I can't give a precise answer to your primary question besides "Extremely unlikely", but here are some facts on cosmic rays that might help coming to a conclusive answer:
Current models are able to describe the distribution of energies and ion masses rather well. What we do not know precisely is the source of this radiation. There are plenty possible sources, but none of them is able to describe the full spectrum of cosmic rays.
I would like to point you to a summary of our knowledge about cosmic rays at http://pdg.lbl.gov/2015/reviews/rpp2015-rev-cosmic-rays.pdf .
First of all, the total energy of cosmic rays in our neighborhood is huge. Don't forget that Earth is just a tiny "pale blue dot" in space and the fraction of cosmic rays actually hitting us (and our detectors) is vanishingly small. Secondly, the spatial distribution of cosmic rays is very homogeneous, with fluctuations on the level of 0.001 only. These two facts make it rather unlikely that cosmic rays are produced by technology of aliens. Required power sources must be extremely huge and we would expect more localized sources.
In fact, we do observe localized sources for extremely high energy rays only (because they need to come from sources near-by and can not travel too far). However, these high energies are rather unlikely to be used in an engine because they are hard to generate. For comparison: Todays ion thrusters can accelerate Xenon up to 1 keV, 6 orders of magnitude to the left of the diagram above. Using the best known particle acceleration technologies known today (about 100 MeV/m) these extremely high energy rays needed an accelerator with a length comparable to the radius of the solar system (70 AU). Lower energy emissions are much more likely to come from an extraterrestrial space ship, but are also much harder to detect because of the huge background.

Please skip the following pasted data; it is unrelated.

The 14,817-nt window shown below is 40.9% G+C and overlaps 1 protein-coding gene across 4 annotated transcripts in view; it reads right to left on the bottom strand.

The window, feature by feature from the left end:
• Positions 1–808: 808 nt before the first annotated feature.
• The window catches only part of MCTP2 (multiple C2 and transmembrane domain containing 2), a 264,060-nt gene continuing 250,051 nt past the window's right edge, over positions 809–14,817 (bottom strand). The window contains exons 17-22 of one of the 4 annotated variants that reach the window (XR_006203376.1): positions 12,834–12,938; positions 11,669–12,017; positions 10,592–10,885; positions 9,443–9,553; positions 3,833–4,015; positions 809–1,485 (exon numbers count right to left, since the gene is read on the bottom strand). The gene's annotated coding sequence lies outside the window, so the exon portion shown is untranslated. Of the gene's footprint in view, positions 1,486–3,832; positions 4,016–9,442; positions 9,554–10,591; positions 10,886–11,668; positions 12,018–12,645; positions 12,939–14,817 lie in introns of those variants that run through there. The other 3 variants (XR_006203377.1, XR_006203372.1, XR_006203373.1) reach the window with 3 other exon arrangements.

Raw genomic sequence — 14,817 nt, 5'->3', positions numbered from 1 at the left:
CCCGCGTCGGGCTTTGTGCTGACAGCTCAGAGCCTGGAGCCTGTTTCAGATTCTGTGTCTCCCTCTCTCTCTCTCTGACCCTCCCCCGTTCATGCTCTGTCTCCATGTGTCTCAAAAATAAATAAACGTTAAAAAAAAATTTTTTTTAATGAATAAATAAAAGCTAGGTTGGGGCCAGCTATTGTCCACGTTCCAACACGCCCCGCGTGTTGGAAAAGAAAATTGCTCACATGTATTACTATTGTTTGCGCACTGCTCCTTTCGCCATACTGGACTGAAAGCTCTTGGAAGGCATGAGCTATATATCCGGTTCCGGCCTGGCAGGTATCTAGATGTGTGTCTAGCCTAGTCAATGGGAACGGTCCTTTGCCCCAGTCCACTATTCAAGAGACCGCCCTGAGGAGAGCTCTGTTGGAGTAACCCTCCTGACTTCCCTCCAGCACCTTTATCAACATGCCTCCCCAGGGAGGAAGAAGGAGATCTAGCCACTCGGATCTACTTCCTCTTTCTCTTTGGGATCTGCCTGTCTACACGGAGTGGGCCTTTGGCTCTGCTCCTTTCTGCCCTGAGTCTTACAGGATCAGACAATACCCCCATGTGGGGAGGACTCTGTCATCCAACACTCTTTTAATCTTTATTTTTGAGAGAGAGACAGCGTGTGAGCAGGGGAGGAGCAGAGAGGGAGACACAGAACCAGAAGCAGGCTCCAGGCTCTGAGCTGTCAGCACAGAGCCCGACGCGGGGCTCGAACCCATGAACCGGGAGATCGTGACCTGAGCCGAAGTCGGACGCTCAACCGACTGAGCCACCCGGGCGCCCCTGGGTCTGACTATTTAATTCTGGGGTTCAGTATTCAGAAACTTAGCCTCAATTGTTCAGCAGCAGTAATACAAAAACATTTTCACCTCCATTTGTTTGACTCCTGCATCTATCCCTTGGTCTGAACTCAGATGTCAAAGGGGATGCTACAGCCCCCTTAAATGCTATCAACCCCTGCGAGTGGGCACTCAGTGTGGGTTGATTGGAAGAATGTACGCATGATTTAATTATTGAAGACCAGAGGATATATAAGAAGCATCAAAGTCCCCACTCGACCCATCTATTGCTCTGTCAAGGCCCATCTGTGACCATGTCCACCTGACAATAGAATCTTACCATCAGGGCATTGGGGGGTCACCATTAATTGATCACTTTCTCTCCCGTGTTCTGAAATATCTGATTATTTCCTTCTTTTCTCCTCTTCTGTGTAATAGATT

Further notes on cosmic rays
You also commented about the large error bars near the right end of the plot. This is purely due to statistics, not due to some not understood factors. In this region we expect about 1 particle of this energy per square kilometer and year which makes them very hard to measure. For us it is rather fortunate that these events are rather seldom - they deliver the energy needed to lift an apple by ten meters concentrated in a single atomic nucleus!
The factor of E^2 is used in this plot is to give us convenient units. In many cases this plot is made with a factor of E^2.6, which makes the first part of the plot flat and more easy to see the various kinks and bends in the spectrum. Compare your plot to figure 28.8 in the PDF linked above.
These various changes in slope of the curve seem to be caused by solar and galactic magnetic fields which can trap particles to some extend within our galaxy while very high energy particles are reaching us directly from extragalactic sources. The steep drop-off at the end of the spectrum is not unexpected as well: Faster particles start to interact with the cosmic microwave background and are slowed down.
The PDF also shows relative numbers for various types of nuclei (figure and table 28.1). E.g. iron is about 1/4000 of the number of protons (hydrogen nuclei). As you can see, the shape of the curve is rather similar for all measured ions. The plot shows this distribution only for relatively low energies because it is hard to distinguish masses at very high energies - the mass of the heaviest nuclei is just 250 GeV, compared to a million GeV kinetic energy. There are also no numbers for really heavy ions beyond iron, because count rates are getting lower and lower and error bars are getting bigger.